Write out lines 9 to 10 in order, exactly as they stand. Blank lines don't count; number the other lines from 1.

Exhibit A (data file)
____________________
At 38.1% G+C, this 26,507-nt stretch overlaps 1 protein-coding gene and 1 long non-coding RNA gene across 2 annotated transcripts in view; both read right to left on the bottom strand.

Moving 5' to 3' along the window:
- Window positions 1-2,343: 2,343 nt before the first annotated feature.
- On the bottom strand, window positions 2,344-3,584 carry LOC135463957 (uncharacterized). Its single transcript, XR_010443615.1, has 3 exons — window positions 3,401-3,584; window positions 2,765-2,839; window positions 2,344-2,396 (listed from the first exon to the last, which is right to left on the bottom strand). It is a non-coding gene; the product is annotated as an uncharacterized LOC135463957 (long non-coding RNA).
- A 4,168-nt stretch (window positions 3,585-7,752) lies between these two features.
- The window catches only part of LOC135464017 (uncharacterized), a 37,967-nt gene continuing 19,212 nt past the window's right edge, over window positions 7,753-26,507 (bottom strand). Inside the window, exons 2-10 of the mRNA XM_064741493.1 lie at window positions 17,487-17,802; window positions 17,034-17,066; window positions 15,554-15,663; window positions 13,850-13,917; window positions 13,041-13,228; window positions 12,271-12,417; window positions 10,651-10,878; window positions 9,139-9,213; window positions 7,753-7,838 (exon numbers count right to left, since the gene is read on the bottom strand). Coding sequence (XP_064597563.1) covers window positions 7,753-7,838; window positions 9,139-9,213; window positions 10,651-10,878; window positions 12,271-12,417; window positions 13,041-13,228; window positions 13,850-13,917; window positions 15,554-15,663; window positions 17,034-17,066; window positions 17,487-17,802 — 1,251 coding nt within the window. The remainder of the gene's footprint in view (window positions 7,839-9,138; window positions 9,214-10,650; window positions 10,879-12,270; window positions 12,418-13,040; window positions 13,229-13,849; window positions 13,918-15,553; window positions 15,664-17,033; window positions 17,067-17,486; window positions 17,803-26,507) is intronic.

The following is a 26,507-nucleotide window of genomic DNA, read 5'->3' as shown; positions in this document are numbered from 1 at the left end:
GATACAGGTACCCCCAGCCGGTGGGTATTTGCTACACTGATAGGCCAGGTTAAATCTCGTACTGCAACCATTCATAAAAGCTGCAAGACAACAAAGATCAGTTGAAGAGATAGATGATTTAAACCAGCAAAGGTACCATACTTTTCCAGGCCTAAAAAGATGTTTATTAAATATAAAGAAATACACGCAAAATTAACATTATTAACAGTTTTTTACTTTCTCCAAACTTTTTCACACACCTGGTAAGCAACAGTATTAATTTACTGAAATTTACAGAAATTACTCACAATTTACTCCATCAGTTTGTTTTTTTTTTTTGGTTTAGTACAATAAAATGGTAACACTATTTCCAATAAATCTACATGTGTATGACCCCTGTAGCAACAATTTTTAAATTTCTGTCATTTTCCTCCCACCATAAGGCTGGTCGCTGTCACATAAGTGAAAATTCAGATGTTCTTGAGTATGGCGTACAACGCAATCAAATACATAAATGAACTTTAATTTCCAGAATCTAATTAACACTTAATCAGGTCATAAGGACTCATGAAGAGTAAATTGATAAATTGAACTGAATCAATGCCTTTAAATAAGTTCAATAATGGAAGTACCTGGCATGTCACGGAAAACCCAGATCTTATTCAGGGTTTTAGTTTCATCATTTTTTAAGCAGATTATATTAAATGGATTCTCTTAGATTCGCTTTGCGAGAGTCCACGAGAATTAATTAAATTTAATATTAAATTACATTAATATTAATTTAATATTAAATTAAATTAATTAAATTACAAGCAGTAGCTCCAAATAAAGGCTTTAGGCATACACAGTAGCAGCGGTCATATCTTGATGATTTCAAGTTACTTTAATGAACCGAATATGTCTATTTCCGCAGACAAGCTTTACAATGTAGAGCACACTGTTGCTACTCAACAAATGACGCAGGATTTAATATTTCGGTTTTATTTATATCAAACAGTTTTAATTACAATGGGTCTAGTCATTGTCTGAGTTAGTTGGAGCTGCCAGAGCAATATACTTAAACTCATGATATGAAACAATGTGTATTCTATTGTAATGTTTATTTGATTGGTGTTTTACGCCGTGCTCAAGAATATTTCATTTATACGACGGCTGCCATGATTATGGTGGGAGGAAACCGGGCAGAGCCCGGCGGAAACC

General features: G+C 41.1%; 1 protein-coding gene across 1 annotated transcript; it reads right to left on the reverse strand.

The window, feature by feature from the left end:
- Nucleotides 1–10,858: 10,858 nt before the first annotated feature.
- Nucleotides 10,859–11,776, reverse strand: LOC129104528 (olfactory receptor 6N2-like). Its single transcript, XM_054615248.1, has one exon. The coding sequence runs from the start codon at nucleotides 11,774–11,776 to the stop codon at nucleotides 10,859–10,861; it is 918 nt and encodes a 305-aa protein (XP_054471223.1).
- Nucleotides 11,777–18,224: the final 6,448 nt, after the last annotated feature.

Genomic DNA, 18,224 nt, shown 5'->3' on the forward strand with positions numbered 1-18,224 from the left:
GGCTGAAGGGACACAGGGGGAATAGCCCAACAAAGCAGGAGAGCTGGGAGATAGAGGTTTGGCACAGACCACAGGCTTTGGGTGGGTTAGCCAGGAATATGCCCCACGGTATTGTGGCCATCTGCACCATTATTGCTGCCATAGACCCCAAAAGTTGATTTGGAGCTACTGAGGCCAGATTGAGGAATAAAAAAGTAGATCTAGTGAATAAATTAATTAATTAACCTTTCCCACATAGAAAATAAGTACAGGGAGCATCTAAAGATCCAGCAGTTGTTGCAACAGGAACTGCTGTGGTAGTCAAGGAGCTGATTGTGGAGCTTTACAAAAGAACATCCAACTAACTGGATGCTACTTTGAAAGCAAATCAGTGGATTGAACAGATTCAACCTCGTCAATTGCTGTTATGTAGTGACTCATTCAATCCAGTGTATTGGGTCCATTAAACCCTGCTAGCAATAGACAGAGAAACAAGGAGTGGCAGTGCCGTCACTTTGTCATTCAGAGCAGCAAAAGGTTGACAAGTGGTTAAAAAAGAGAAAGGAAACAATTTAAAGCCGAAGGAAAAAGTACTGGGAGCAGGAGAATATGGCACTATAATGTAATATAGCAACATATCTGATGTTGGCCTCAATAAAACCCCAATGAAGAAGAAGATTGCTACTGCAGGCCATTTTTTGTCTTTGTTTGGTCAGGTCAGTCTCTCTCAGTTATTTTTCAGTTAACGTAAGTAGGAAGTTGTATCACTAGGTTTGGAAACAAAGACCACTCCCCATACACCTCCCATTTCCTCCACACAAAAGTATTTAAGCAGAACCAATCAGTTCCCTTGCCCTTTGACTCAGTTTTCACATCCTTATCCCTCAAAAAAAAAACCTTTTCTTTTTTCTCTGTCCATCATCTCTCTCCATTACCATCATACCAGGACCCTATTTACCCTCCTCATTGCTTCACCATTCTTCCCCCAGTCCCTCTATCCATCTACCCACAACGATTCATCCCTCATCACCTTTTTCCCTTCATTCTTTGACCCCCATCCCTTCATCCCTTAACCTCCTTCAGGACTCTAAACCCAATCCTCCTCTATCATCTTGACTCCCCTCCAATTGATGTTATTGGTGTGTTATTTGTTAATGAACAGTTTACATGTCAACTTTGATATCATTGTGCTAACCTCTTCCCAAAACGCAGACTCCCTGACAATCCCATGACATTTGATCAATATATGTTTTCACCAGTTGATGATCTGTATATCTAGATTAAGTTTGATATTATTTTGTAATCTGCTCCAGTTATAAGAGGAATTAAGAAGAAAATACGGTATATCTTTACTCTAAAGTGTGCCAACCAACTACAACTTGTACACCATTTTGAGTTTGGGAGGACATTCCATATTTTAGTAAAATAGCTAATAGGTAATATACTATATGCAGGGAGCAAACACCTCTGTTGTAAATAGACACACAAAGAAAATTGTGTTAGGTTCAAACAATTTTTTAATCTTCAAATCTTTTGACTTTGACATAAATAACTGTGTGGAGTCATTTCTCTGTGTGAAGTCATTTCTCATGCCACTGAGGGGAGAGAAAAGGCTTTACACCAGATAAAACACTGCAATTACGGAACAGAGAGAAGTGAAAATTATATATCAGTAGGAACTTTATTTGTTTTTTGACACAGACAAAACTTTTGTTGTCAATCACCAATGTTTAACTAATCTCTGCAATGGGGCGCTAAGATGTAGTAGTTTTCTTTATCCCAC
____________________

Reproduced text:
General features: G+C 41.1%; 1 protein-coding gene across 1 annotated transcript; it reads right to left on the reverse strand.

The window, feature by feature from the left end: